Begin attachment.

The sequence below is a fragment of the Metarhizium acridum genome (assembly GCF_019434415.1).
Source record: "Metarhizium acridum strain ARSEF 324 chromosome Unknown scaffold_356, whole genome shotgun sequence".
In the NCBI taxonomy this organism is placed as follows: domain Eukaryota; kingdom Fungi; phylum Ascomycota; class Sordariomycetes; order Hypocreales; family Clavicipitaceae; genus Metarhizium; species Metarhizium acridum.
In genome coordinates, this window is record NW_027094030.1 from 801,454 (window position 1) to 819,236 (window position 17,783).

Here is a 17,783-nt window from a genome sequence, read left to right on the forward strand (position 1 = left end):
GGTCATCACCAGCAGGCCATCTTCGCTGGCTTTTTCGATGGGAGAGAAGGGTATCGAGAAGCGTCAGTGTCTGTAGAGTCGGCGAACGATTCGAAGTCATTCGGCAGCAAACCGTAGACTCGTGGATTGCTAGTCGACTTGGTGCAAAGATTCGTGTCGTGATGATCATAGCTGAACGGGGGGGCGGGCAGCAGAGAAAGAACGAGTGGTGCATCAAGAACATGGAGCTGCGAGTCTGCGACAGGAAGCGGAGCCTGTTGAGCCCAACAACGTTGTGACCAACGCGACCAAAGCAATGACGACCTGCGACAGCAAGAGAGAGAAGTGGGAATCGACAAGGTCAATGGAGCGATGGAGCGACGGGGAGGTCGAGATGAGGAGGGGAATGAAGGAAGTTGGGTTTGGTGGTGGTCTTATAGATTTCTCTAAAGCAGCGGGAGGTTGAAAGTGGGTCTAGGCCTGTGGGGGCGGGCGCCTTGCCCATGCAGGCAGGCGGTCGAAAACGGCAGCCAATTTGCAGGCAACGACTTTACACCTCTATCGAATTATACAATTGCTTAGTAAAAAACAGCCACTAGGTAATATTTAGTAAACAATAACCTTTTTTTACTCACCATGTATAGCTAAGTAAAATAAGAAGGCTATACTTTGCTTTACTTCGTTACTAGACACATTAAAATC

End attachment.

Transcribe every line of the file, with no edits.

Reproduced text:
The sequence below is a fragment of the Metarhizium acridum genome (assembly GCF_019434415.1).
Source record: "Metarhizium acridum strain ARSEF 324 chromosome Unknown scaffold_356, whole genome shotgun sequence".
In the NCBI taxonomy this organism is placed as follows: domain Eukaryota; kingdom Fungi; phylum Ascomycota; class Sordariomycetes; order Hypocreales; family Clavicipitaceae; genus Metarhizium; species Metarhizium acridum.
In genome coordinates, this window is record NW_027094030.1 from 801,454 (window position 1) to 819,236 (window position 17,783).

Here is a 17,783-nt window from a genome sequence, read left to right on the forward strand (position 1 = left end):
GGTCATCACCAGCAGGCCATCTTCGCTGGCTTTTTCGATGGGAGAGAAGGGTATCGAGAAGCGTCAGTGTCTGTAGAGTCGGCGAACGATTCGAAGTCATTCGGCAGCAAACCGTAGACTCGTGGATTGCTAGTCGACTTGGTGCAAAGATTCGTGTCGTGATGATCATAGCTGAACGGGGGGGCGGGCAGCAGAGAAAGAACGAGTGGTGCATCAAGAACATGGAGCTGCGAGTCTGCGACAGGAAGCGGAGCCTGTTGAGCCCAACAACGTTGTGACCAACGCGACCAAAGCAATGACGACCTGCGACAGCAAGAGAGAGAAGTGGGAATCGACAAGGTCAATGGAGCGATGGAGCGACGGGGAGGTCGAGATGAGGAGGGGAATGAAGGAAGTTGGGTTTGGTGGTGGTCTTATAGATTTCTCTAAAGCAGCGGGAGGTTGAAAGTGGGTCTAGGCCTGTGGGGGCGGGCGCCTTGCCCATGCAGGCAGGCGGTCGAAAACGGCAGCCAATTTGCAGGCAACGACTTTACACCTCTATCGAATTATACAATTGCTTAGTAAAAAACAGCCACTAGGTAATATTTAGTAAACAATAACCTTTTTTTACTCACCATGTATAGCTAAGTAAAATAAGAAGGCTATACTTTGCTTTACTTCGTTACTAGACACATTAAAATC